​ "Lebanon" – Supernatural S14E13 Review

Well, "Lebanon" was surprisingly subdued, all things considered. "Fan Fiction", the 200th episode, was filled with Easter eggs and in-jokes and not-so-injokes. "Lebanon" had plenty of callbacks: Winchester versus Winchester in a dark room, like in the pilot; an All Saint's Day poster; Castiel not getting cultural references and doing the shadow-wing angel thing. They even had a brief bit with Jared Padalecki glimpsing a Friday the 13th-style mask. But there was no one figuratively jumping up and down and pointing at them: it was all very understated.

Misha Collins, Kurt Fuller, Supernatural S14E13

"Lebanon" focused on the Winchesters. We got a little bit of Castiel, but no Jack or Nick or Rowena. Michael got a few mentions, and he basically served as the impetus for Dean to do what he did. But "Lebanon" was pretty much a standalone anniversary episode.

So what did Dean do? The episode starts with the brothers confronting a shady pawnshop owner (Donny Lucas) who killed a Hunter and collects magical artifacts. He uses some dragon breath on them, and Dean shoots him. They then drive back to Lebanon, Kansas, near the bunker. Where some local teenager tells mostly two other teenagers urban legends about the Winchesters, which is cute given the Winchesters started out hunting down urban legends.

One of the teenagers steals the Impala with the box full of the magical artifacts. We get a brief pretty much pointless adventure where the ghost of John Wayne Gacy (in his "Pogo the Clown" outfit: look it up) comes out of a cigar box, and the Winchesters get the teenagers out of the house where they're partying, and then destroy the ghost. The three aforementioned teenagers see the Winchesters destroy the clown ghost and the brothers swear them to secrecy. Maybe they'll follow up on this in the future. The teenagers sure get a lot of screentime. And if they haven't cast one of the actresses, Skylar Radzion, as Abigail Arcane on the upcoming Swamp Thing show, they should. She's the splitting image of the comic book Abby.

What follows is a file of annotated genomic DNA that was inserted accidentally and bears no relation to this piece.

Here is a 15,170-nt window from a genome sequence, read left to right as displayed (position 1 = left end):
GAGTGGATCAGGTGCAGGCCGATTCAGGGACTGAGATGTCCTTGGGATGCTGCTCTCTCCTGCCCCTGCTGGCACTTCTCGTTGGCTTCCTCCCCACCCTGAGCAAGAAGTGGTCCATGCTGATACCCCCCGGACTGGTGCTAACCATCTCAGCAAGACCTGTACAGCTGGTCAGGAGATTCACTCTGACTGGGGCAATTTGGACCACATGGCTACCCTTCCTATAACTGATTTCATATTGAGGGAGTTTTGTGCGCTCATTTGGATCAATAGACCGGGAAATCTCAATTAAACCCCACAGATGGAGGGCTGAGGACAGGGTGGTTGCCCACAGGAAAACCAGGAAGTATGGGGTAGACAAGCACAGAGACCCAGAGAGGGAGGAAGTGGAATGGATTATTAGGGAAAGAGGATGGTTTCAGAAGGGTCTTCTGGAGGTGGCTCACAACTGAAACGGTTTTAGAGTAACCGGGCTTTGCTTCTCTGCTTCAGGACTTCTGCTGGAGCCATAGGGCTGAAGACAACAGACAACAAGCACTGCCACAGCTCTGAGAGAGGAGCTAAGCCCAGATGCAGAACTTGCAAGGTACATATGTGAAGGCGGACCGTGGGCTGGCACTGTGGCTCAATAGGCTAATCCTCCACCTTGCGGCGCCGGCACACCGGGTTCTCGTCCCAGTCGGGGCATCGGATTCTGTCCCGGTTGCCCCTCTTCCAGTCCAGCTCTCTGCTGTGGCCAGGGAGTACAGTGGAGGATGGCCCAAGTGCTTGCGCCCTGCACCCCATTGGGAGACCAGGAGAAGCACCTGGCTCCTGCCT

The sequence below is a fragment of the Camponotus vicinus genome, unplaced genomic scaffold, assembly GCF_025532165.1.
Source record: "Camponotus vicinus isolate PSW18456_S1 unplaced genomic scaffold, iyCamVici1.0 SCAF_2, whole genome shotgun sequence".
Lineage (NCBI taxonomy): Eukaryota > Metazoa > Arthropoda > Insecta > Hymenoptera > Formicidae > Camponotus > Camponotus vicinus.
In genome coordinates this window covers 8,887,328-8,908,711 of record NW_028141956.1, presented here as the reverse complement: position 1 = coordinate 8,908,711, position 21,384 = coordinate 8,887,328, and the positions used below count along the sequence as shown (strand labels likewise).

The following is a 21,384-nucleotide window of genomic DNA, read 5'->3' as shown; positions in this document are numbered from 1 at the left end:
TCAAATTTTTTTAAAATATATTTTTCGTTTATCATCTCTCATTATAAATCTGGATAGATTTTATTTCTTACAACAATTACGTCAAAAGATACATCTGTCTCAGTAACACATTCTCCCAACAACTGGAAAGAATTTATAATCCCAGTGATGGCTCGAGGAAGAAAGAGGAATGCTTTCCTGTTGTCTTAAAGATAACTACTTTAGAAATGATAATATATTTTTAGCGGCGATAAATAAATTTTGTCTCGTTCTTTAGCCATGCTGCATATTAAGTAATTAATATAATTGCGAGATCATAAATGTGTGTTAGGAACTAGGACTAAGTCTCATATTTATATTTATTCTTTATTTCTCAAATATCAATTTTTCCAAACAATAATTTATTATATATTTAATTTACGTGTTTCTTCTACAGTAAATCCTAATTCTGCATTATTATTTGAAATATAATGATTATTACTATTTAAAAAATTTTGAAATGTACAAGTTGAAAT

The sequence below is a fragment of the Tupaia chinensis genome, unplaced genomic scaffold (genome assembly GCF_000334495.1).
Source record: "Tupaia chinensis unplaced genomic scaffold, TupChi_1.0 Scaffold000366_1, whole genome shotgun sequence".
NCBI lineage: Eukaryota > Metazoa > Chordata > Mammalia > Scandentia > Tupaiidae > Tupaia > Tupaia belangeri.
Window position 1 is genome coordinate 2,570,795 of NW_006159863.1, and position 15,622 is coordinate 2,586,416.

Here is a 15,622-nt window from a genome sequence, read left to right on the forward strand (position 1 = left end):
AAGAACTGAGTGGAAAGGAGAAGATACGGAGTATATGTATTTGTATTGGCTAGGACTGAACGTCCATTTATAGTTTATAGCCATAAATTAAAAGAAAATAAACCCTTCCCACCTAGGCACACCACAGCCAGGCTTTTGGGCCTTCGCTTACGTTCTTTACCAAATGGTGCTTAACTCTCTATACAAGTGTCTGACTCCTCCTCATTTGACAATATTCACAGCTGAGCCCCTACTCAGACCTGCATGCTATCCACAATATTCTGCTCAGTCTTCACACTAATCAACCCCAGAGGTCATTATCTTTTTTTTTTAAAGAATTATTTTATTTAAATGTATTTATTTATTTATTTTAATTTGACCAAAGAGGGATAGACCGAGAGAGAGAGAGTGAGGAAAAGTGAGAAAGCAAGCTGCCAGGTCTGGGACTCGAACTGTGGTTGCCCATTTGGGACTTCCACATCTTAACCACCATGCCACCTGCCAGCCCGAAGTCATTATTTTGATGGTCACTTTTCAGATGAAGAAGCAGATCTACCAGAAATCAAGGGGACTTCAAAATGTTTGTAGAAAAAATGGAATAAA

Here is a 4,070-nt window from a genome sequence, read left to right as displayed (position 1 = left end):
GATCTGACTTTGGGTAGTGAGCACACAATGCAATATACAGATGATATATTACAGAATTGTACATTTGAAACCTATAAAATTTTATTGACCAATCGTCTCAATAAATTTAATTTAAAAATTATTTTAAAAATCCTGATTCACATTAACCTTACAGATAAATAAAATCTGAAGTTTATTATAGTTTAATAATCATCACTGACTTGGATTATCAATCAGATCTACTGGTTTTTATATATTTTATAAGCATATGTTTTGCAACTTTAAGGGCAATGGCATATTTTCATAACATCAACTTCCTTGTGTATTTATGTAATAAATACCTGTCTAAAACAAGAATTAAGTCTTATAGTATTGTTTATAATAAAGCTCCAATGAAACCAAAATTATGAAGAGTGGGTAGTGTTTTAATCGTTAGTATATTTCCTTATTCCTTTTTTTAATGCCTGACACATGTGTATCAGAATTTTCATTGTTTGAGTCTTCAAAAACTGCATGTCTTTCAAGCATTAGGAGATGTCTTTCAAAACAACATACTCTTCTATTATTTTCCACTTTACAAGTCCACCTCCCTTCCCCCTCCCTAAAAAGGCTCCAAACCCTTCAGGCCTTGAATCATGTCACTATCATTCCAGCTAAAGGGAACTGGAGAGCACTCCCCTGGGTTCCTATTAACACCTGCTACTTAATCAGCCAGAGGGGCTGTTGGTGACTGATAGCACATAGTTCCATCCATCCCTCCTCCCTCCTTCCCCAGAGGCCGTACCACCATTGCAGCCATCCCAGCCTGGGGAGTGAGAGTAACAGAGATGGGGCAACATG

It turns out one of the magical artifacts is a Chinese wishing pearl that grants the user their "heart's desire". Dean uses it to wish Michael out of his head, but that isn't his heart's desire: it's getting his father John (Jeffrey Dean Morgan) back. This is a John from 2003, before Sam argued with him and left for Palo Alto. The Winchesters bring John up to speed on what has happened in the last sixteen years. Mary shows up, and she and John have a heartfelt reunion.

But since John disappeared in 2003, that altered the timeline. In the new timeline, Sam is a college professor who gives TED lectures. Dean is wanted by the FBI because of the various beheadings he's done on his solo hunting career. The angel Zachariah (Kurt Fuller) is still around and can sense someone has been mucking with time. He shows up with pre-Winchester smiting angel Castiel (Misha Collins). They talk to a few townspeople, Castiel reveals his true power, and the Winchesters spot him and come running. Sam kills Zachariah and banishes Castiel with a glyph.